"Based on what we have learned, our impression of POL-Q is that it does what is necessary when emergency measures are required. One analogy would be duct tape, which in a pinch can be used to mend a torn piece of luggage, for example. POL-Q does what must be done when it encounters a lesion at the DNA replication fork. It’s an efficient strategy in a crisis," he added. Further study will be required to determine how POL-Q’s less-than-perfect workmanship is corrected by other DNA repair mechanisms before the DNA undergoes replication again.

There are many causes of DNA damage – the sun’s ultraviolet rays, environmental toxins, radiation from X-rays or agents in chemotherapy – and the source determines which enzyme is involved and its technique for repair. For instance, normal wear and tear on a cell can cause a base to break off the DNA strand, and enzymes, including POL-Q, repair the DNA by inserting bases where they are found missing. POL-Q also repairs bases that are damaged or chemically altered due to abuse or stress placed on the cell, such as from radiation or oxidants, free radicals that are byproducts of oxygen consumption.

When Dr. Wood and his colleagues first identified POL-Q last year they reported that because of its protein structure it belonged to the A family of polymerases, which are known for filling gaps during DNA replication. Now with a better understanding of how its role is to permit replication to proceed, the authors note in the current study that POL-Q’s behavior is more consistent with the Y family of polymerases that bypass damage. Indeed, comparisons of its protein sequence to other polymerases in the A family yielded an interesting find: Unlike its cousins, POL-Q has three extra spans of code. "Most likely, these extra parts of the protein sequence give POL-Q its unique ability to bypass damage with such great efficiency, albeit by making frequent errors. With the aid of computational biology methods, we will be performing more detailed biochemical analyses and structural studies to determine if our impressions are correct," said Mineaki Seki, Ph.D., research associate in the basic research division at UPCI and the paper’s first author.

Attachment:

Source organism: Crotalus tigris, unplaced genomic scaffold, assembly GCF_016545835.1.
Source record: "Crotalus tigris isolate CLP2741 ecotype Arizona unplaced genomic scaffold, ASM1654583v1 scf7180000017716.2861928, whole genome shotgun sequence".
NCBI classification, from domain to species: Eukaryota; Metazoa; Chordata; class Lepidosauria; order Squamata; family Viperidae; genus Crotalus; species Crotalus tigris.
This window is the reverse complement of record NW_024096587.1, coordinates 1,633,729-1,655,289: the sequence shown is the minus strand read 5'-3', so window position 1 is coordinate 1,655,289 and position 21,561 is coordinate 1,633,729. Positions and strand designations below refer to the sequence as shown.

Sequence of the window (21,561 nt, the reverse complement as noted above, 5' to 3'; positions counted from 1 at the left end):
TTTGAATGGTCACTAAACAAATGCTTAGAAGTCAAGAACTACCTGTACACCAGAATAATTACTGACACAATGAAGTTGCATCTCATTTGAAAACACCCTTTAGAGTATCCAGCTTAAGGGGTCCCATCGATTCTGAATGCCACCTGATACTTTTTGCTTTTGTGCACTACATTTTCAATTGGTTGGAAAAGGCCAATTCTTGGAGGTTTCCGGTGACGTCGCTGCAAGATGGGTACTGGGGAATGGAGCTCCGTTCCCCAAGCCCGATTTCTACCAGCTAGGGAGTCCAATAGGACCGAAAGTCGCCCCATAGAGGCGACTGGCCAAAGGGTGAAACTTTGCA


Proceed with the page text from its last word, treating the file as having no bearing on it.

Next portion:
Additional studies also will provide researchers with more insight into POL-Q’s role in preserving the integrity of the genome. Research performed at the Jackson Laboratory and published in Molecular and Cellular Biology in tandem with Pitt’s study in The EMBO Journal, already suggests POL-Q’s importance. Knockout mice without the ability to express POL-Q had abnormal immature red blood cells. And when these mice were bred with mice without a second gene, ATM, which is important for regulating DNA’s response to radiation, few survived. Those that did were severely impaired, proof of an unstable genome. "We know that the ATM gene is intimately related to cancer lymphomas, so based on this group’s findings, it seems that an impairment or lack of POL-Q function may be tied to a cancer-prone pathway. This is certainly worth further investigation," commented Dr. Wood.

In addition to Drs. Wood and Seki, other authors of the The EMBO Journal paper are Lee Wei Yang, and Ivet Bahar, Ph.D., from the University of Pittsburgh’s Center for Computational Biology and Bioinformatics and department of molecular genetics and biochemistry; Anthony Schuffert, of the University of Pittsburgh Cancer Institute; and Chikahide Masutani, Ph.D., and Shigenori Iwai, Ph.D., from Osaka University, Japan.

Lisa Rossi | EurekAlert!